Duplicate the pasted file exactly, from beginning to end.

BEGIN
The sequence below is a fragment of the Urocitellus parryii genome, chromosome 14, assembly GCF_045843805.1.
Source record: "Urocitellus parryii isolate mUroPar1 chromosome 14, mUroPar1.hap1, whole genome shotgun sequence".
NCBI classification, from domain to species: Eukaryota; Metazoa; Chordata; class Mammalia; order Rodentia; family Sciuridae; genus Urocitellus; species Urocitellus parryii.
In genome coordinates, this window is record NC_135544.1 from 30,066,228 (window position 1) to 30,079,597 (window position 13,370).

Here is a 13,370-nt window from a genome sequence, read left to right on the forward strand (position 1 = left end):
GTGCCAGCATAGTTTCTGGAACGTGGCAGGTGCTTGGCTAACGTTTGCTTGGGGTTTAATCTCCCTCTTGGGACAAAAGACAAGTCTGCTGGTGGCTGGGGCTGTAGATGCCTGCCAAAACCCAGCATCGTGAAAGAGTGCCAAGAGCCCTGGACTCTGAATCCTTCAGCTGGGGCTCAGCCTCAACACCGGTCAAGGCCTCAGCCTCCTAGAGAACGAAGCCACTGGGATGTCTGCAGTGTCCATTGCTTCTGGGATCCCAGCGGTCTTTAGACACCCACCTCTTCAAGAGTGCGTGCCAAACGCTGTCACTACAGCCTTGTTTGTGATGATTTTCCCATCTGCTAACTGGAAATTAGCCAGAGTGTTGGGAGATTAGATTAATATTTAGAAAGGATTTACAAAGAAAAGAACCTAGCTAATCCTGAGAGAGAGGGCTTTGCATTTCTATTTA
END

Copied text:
The sequence below is a fragment of the Urocitellus parryii genome, chromosome 14, assembly GCF_045843805.1.
Source record: "Urocitellus parryii isolate mUroPar1 chromosome 14, mUroPar1.hap1, whole genome shotgun sequence".
NCBI classification, from domain to species: Eukaryota; Metazoa; Chordata; class Mammalia; order Rodentia; family Sciuridae; genus Urocitellus; species Urocitellus parryii.
In genome coordinates, this window is record NC_135544.1 from 30,066,228 (window position 1) to 30,079,597 (window position 13,370).

Here is a 13,370-nt window from a genome sequence, read left to right on the forward strand (position 1 = left end):
GTGCCAGCATAGTTTCTGGAACGTGGCAGGTGCTTGGCTAACGTTTGCTTGGGGTTTAATCTCCCTCTTGGGACAAAAGACAAGTCTGCTGGTGGCTGGGGCTGTAGATGCCTGCCAAAACCCAGCATCGTGAAAGAGTGCCAAGAGCCCTGGACTCTGAATCCTTCAGCTGGGGCTCAGCCTCAACACCGGTCAAGGCCTCAGCCTCCTAGAGAACGAAGCCACTGGGATGTCTGCAGTGTCCATTGCTTCTGGGATCCCAGCGGTCTTTAGACACCCACCTCTTCAAGAGTGCGTGCCAAACGCTGTCACTACAGCCTTGTTTGTGATGATTTTCCCATCTGCTAACTGGAAATTAGCCAGAGTGTTGGGAGATTAGATTAATATTTAGAAAGGATTTACAAAGAAAAGAACCTAGCTAATCCTGAGAGAGAGGGCTTTGCATTTCTATTTA